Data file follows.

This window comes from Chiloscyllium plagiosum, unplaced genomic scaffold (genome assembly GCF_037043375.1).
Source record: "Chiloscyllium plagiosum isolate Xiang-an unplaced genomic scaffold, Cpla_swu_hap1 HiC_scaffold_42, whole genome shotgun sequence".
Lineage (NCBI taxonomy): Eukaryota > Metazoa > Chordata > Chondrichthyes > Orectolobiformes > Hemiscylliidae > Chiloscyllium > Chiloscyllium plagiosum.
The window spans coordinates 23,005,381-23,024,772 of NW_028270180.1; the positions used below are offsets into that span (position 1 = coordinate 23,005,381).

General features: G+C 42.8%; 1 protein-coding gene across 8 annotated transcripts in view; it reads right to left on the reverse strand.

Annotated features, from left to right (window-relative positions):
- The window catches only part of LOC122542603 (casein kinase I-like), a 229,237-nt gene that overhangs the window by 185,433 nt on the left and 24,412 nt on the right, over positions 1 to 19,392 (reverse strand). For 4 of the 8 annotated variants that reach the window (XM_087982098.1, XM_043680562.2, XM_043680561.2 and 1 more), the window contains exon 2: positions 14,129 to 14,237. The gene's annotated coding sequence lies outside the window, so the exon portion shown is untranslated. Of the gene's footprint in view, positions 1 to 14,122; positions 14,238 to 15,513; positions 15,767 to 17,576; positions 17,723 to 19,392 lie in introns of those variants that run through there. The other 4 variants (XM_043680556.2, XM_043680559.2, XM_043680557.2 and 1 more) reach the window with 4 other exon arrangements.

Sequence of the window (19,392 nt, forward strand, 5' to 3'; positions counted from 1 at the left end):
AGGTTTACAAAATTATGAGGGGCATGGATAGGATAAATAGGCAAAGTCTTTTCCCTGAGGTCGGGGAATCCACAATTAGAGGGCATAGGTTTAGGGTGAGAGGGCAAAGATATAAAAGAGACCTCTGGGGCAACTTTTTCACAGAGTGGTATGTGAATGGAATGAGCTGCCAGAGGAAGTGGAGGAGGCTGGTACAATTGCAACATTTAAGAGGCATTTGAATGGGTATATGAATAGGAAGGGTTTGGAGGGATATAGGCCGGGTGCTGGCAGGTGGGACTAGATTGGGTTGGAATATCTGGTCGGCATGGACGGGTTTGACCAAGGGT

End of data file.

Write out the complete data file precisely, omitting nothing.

This window comes from Chiloscyllium plagiosum, unplaced genomic scaffold (genome assembly GCF_037043375.1).
Source record: "Chiloscyllium plagiosum isolate Xiang-an unplaced genomic scaffold, Cpla_swu_hap1 HiC_scaffold_42, whole genome shotgun sequence".
Lineage (NCBI taxonomy): Eukaryota > Metazoa > Chordata > Chondrichthyes > Orectolobiformes > Hemiscylliidae > Chiloscyllium > Chiloscyllium plagiosum.
The window spans coordinates 23,005,381-23,024,772 of NW_028270180.1; the positions used below are offsets into that span (position 1 = coordinate 23,005,381).

General features: G+C 42.8%; 1 protein-coding gene across 8 annotated transcripts in view; it reads right to left on the reverse strand.

Annotated features, from left to right (window-relative positions):
- The window catches only part of LOC122542603 (casein kinase I-like), a 229,237-nt gene that overhangs the window by 185,433 nt on the left and 24,412 nt on the right, over positions 1 to 19,392 (reverse strand). For 4 of the 8 annotated variants that reach the window (XM_087982098.1, XM_043680562.2, XM_043680561.2 and 1 more), the window contains exon 2: positions 14,129 to 14,237. The gene's annotated coding sequence lies outside the window, so the exon portion shown is untranslated. Of the gene's footprint in view, positions 1 to 14,122; positions 14,238 to 15,513; positions 15,767 to 17,576; positions 17,723 to 19,392 lie in introns of those variants that run through there. The other 4 variants (XM_043680556.2, XM_043680559.2, XM_043680557.2 and 1 more) reach the window with 4 other exon arrangements.

Sequence of the window (19,392 nt, forward strand, 5' to 3'; positions counted from 1 at the left end):
AGGTTTACAAAATTATGAGGGGCATGGATAGGATAAATAGGCAAAGTCTTTTCCCTGAGGTCGGGGAATCCACAATTAGAGGGCATAGGTTTAGGGTGAGAGGGCAAAGATATAAAAGAGACCTCTGGGGCAACTTTTTCACAGAGTGGTATGTGAATGGAATGAGCTGCCAGAGGAAGTGGAGGAGGCTGGTACAATTGCAACATTTAAGAGGCATTTGAATGGGTATATGAATAGGAAGGGTTTGGAGGGATATAGGCCGGGTGCTGGCAGGTGGGACTAGATTGGGTTGGAATATCTGGTCGGCATGGACGGGTTTGACCAAGGGT